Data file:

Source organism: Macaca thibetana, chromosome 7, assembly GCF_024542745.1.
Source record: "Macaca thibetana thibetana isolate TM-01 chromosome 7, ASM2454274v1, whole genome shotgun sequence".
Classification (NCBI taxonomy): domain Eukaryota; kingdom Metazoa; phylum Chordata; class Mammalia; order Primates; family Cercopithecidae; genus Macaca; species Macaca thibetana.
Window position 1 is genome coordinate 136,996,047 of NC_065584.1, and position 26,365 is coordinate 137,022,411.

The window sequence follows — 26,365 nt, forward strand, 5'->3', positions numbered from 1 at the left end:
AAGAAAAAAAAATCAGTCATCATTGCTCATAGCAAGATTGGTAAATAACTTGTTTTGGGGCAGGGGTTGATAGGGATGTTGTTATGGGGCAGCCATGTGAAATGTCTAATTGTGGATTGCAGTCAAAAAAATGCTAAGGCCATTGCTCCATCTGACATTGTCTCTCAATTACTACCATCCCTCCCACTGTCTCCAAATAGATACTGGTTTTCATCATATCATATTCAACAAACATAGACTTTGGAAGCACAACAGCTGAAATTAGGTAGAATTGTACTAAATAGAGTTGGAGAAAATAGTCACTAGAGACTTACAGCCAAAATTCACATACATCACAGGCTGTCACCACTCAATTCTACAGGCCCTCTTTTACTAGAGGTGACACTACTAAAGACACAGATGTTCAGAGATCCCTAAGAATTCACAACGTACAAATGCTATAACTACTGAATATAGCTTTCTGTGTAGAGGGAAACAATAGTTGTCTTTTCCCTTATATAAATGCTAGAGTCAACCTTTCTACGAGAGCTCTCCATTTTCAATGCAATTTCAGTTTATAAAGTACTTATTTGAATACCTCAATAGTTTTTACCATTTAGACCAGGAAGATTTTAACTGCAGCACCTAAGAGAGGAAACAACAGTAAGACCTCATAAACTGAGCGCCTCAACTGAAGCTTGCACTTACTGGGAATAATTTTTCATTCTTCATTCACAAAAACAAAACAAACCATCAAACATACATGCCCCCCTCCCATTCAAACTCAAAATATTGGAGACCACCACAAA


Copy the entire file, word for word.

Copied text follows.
Source organism: Macaca thibetana, chromosome 7, assembly GCF_024542745.1.
Source record: "Macaca thibetana thibetana isolate TM-01 chromosome 7, ASM2454274v1, whole genome shotgun sequence".
Classification (NCBI taxonomy): domain Eukaryota; kingdom Metazoa; phylum Chordata; class Mammalia; order Primates; family Cercopithecidae; genus Macaca; species Macaca thibetana.
Window position 1 is genome coordinate 136,996,047 of NC_065584.1, and position 26,365 is coordinate 137,022,411.

The window sequence follows — 26,365 nt, forward strand, 5'->3', positions numbered from 1 at the left end:
AAGAAAAAAAAATCAGTCATCATTGCTCATAGCAAGATTGGTAAATAACTTGTTTTGGGGCAGGGGTTGATAGGGATGTTGTTATGGGGCAGCCATGTGAAATGTCTAATTGTGGATTGCAGTCAAAAAAATGCTAAGGCCATTGCTCCATCTGACATTGTCTCTCAATTACTACCATCCCTCCCACTGTCTCCAAATAGATACTGGTTTTCATCATATCATATTCAACAAACATAGACTTTGGAAGCACAACAGCTGAAATTAGGTAGAATTGTACTAAATAGAGTTGGAGAAAATAGTCACTAGAGACTTACAGCCAAAATTCACATACATCACAGGCTGTCACCACTCAATTCTACAGGCCCTCTTTTACTAGAGGTGACACTACTAAAGACACAGATGTTCAGAGATCCCTAAGAATTCACAACGTACAAATGCTATAACTACTGAATATAGCTTTCTGTGTAGAGGGAAACAATAGTTGTCTTTTCCCTTATATAAATGCTAGAGTCAACCTTTCTACGAGAGCTCTCCATTTTCAATGCAATTTCAGTTTATAAAGTACTTATTTGAATACCTCAATAGTTTTTACCATTTAGACCAGGAAGATTTTAACTGCAGCACCTAAGAGAGGAAACAACAGTAAGACCTCATAAACTGAGCGCCTCAACTGAAGCTTGCACTTACTGGGAATAATTTTTCATTCTTCATTCACAAAAACAAAACAAACCATCAAACATACATGCCCCCCTCCCATTCAAACTCAAAATATTGGAGACCACCACAAA